This story is so captivating that its two companions come off as unwanted distractions whenever it cuts away. It begins as a compelling examination of how a media fuelled society has conditioned parents to adopt a cynical view of their neighbours, viewing everyone as a potential boogeyman. The intense-eyed Scamarcio makes for a gripping protagonist, consumed by his belief that he knows more than the experts (isn't that a storyline for our times). He's a keyboard warrior made flesh, ignoring all evidence that goes against his personal conspiracy theory. Sadly, this storyline gets sidetracked by Charlotte's seduction of Lucio, which ironically sees him accused of the very same thing he believes Renato is guilty of.

three floors review

The weakest of the three stories is one of those cases where you suspect a male storyteller is out of his depth. It concerns new mother Monica (Alba Rohrwacher), who begins suffering what appears to be post-natal depression. Her husband, Giorgio (Adriano Giannini), is largely absent, away working on construction. As she's left alone with her child she becomes increasingly unhinged to the point where she begins to hallucinate encounters with people who aren't there. This storyline slips out of Moretti's hands to the point where it ends in a manner that's not so much ambiguous as unfinished.


Falling in between is the tale of Andrea (Alessandro Sperduti), a troubled teen who kills a woman while driving drunk one night. His father, Vittorio (Moretti), is a judge who refuses to take his son's side, while his mother, Dora (Margherita Buy), wants to stick by her son despite his actions. The father-son dynamic is squandered and expressed in bursts of violence that are difficult to swallow. We're told through dialogue of their history, but Moretti's filmmaking never does enough to show rather than tell us about these two men.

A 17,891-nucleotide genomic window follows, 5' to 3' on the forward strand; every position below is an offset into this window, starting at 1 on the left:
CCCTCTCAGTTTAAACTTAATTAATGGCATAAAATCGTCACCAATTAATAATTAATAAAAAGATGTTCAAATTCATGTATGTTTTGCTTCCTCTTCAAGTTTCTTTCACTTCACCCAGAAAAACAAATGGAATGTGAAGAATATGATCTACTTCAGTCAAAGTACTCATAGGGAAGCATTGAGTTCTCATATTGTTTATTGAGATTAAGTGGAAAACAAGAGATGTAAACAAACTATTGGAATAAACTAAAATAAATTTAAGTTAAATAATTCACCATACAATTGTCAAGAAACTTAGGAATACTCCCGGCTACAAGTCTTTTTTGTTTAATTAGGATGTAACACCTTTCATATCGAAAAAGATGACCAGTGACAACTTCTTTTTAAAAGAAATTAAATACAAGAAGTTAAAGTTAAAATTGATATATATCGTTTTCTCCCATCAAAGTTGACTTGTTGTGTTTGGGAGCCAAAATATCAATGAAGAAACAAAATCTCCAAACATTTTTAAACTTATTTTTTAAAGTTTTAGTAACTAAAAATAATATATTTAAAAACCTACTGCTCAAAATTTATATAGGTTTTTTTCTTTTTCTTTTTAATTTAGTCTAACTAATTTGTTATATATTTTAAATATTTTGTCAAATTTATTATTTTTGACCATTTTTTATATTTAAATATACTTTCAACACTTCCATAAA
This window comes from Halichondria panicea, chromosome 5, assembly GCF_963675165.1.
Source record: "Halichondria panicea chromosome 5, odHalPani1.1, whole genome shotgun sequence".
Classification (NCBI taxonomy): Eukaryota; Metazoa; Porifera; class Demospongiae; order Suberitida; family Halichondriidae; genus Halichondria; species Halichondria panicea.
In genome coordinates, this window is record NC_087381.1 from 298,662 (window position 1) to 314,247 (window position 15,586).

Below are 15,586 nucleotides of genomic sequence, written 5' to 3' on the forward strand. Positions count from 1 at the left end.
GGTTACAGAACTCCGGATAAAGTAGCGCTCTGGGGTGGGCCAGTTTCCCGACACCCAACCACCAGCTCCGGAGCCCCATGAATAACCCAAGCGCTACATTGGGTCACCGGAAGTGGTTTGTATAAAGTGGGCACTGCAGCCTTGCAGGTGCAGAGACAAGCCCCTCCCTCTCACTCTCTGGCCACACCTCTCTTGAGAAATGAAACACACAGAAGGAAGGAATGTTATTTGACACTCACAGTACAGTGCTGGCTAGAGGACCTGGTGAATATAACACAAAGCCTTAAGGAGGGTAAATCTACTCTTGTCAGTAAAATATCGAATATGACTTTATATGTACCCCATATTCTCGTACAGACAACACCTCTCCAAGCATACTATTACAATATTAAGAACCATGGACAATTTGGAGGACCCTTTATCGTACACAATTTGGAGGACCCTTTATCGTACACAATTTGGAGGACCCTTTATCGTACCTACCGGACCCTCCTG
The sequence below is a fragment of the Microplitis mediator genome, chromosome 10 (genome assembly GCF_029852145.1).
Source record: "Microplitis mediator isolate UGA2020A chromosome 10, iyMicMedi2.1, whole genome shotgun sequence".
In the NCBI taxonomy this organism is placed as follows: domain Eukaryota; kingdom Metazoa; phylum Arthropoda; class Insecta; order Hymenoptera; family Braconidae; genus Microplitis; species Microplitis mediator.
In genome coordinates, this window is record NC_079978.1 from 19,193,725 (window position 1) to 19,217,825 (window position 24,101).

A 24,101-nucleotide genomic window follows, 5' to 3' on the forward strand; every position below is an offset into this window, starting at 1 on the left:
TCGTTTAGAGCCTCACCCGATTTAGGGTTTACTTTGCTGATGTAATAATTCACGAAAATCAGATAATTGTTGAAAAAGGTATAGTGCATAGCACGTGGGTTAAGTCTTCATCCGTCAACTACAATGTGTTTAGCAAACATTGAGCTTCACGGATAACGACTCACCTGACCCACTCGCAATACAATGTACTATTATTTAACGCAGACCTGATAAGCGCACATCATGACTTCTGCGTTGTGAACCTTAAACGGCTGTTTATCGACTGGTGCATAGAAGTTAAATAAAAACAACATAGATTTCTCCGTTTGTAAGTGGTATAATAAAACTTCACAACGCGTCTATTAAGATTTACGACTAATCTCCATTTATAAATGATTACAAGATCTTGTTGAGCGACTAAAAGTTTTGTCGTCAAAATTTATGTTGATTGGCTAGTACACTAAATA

three floors review

That's an issue throughout Three Floors. We learn too much about these characters through their words rather than their actions, and the camera rarely seems to be pointed at someone's face when they're thinking rather than talking. Could this really be the same filmmaker who made The Son's Room, a movie about a therapist who ironically can’t express his own grief? In a particularly cheap conceit, Dora expresses herself through unheard messages left on an answering machine. Her husband, we're told, has never allowed her to truly express her feelings. That's something the film is guilty of with regards to Dora too however.

Fortunately for Moretti, he's enlisted a knockout ensemble. Aside from miscasting himself (Moretti is far too avuncular for the cold-hearted character he plays here), Moretti has populated his film with some wonderful performers. Despite the film's fluffing of her lines, Buy is outstanding, propping her half-baked storyline on her shoulders. But there's only so much weight she and her fellow cast members can carry. By the time of that previously mentioned unearned blast of fake spontaneity, you'll likely have lost interest in the inhabitants of these three floors.

Three Floors
 is in UK cinemas and on VOD from March 18th.